Luxury cruise liners are large. In fact, most people who take vacation cruises seek the largest ship possible. Bigger is usually considered better. Cruise ships are tailored to human indulgence; they are designed to entertain. They offer the best food and nearly every kind of creature comfort possible. Cruise ships are largely self-contained and inwardly focused. You can get everything you want without ever leaving the boat. They navigate the waters alongside a variety of cultures and geographic locations, and their passengers can enjoy these locations as passive observers and visitors. They don’t have to get off the ship if they don’t want to, and even if they do, they get to return to the safety and comfort of the ship at the end of the day. There is no urgency on a cruise ship. In fact, most passengers of cruises want the trip to slow down. They want to relax and take their time. Passengers on cruise ships want to escape and disconnect from their regular lives so they can focus on themselves and enjoy the trip. On cruise ships, the paying customer is at the center of the experience. It’s all about the passengers; their happiness is all that matters. For a cruise ship to be successful, it must simply meet the desires and needs of its customers. At the end of a trip, the passengers will feel satisfied if they had a good time.
The Nature of Rescue Boats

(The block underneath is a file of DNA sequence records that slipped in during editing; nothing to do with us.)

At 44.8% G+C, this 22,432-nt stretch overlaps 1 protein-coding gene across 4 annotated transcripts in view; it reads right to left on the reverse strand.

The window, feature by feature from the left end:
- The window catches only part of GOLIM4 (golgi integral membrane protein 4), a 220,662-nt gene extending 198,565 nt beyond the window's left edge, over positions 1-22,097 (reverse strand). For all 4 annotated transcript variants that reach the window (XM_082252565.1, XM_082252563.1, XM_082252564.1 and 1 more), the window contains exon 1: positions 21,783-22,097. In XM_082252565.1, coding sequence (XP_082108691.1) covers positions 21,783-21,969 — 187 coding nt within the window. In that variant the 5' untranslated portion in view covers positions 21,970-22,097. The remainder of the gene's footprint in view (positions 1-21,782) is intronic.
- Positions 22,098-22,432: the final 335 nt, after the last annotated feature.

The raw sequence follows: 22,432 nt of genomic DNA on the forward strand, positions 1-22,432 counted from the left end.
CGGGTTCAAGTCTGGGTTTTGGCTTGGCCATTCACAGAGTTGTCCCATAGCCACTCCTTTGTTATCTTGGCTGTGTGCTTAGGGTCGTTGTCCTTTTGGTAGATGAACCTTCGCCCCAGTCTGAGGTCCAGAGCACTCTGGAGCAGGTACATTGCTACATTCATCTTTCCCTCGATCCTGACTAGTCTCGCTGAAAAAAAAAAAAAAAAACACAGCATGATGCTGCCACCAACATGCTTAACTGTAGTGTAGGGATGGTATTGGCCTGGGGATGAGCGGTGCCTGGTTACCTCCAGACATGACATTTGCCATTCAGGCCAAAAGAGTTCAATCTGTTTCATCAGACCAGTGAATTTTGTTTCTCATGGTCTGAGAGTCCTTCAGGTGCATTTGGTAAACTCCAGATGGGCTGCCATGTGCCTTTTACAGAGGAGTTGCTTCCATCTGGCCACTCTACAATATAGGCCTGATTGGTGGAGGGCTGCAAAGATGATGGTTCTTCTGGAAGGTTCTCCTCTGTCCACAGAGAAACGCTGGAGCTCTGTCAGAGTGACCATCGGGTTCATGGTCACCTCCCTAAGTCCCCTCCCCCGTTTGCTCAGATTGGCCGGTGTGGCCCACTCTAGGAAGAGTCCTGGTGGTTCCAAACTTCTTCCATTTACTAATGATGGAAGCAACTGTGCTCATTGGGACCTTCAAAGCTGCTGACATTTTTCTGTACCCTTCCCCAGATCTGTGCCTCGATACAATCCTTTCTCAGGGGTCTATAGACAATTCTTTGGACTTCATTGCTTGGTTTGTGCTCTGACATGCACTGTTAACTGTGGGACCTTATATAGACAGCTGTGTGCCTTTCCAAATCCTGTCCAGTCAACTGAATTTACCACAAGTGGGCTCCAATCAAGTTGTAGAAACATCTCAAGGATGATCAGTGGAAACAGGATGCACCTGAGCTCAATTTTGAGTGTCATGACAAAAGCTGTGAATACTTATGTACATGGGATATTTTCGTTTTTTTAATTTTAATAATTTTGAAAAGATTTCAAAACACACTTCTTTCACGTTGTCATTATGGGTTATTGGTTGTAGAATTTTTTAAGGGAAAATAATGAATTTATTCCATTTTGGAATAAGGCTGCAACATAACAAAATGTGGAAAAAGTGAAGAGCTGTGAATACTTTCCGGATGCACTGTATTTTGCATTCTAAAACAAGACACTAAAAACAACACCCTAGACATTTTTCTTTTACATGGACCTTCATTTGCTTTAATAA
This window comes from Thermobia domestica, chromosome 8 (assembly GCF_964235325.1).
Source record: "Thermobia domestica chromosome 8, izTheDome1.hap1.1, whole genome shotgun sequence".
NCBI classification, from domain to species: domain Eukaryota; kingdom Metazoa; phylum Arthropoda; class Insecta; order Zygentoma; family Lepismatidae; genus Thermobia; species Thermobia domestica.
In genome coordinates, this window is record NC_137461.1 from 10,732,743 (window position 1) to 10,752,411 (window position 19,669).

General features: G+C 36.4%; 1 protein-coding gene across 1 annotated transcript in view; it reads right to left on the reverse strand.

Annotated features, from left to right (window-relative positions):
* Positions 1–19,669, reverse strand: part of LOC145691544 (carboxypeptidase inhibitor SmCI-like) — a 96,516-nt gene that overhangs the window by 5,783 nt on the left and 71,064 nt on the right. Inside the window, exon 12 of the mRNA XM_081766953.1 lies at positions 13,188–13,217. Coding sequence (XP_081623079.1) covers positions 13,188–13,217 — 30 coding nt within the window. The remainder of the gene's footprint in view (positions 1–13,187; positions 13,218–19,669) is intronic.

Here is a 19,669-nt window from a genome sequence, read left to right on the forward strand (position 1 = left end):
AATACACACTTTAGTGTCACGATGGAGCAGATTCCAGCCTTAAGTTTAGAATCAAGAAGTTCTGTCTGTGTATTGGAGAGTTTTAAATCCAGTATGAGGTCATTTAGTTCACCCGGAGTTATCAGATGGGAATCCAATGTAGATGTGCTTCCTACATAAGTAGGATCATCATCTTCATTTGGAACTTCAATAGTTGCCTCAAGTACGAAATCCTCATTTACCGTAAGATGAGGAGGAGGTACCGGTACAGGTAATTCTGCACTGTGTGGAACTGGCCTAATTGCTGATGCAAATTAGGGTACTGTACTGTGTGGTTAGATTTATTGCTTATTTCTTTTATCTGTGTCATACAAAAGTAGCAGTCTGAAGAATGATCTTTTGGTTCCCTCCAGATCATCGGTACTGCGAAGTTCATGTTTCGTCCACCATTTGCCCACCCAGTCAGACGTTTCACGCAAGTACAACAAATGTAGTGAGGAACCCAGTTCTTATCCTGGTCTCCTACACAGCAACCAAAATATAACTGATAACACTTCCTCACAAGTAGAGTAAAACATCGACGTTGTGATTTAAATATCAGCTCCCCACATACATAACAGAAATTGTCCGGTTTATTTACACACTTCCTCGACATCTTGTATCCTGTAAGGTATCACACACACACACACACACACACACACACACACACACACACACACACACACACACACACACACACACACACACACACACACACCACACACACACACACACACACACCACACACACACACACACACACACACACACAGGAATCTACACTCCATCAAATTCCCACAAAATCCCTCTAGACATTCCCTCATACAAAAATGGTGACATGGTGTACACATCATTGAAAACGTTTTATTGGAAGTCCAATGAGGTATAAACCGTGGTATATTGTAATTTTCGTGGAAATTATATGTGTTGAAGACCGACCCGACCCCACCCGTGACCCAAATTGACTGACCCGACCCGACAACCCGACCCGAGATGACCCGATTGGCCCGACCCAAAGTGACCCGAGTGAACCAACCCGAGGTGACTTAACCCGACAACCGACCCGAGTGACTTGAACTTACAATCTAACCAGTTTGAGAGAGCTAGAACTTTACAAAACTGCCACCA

Rescue boats are nimble and small. In fact, the smaller the vessel, the better able it will be to navigate hostile waters to accomplish its mission. Rescue boats are designed and equipped for a purpose; they are utilitarian and less concerned about comfort than function. They are designed to engage the world around them. They are outwardly focused; concerned more about the people they will rescue than the creature comforts of the rescuers. Rescue boats don’t have restaurants or movie theaters or massage parlors. They are designed specifically to serve those who aren’t on the boat. They don’t simply cruise alongside the world around them, they actively engage those in need. Rescue boats aren’t designed to carry passengers on long trips; they’re designed to deliver rescuers to a world in need. In fact, there are no passengers on rescue boats, only staff. Everyone has a job to do and a role to play. There is a sense of urgency, purpose and mission. Everyone knows where they fit and what they are trained to do. On rescue boats, fast is better than slow, mission is more important than comfort, and the needs of those off the boat are more critical than the desires of those who are on it. For a rescue boat to be successful, it must be able to engage the world tactically and effectively. At the end of the trip, the staff will likely be exhausted but satisfied they did something significant and worthy.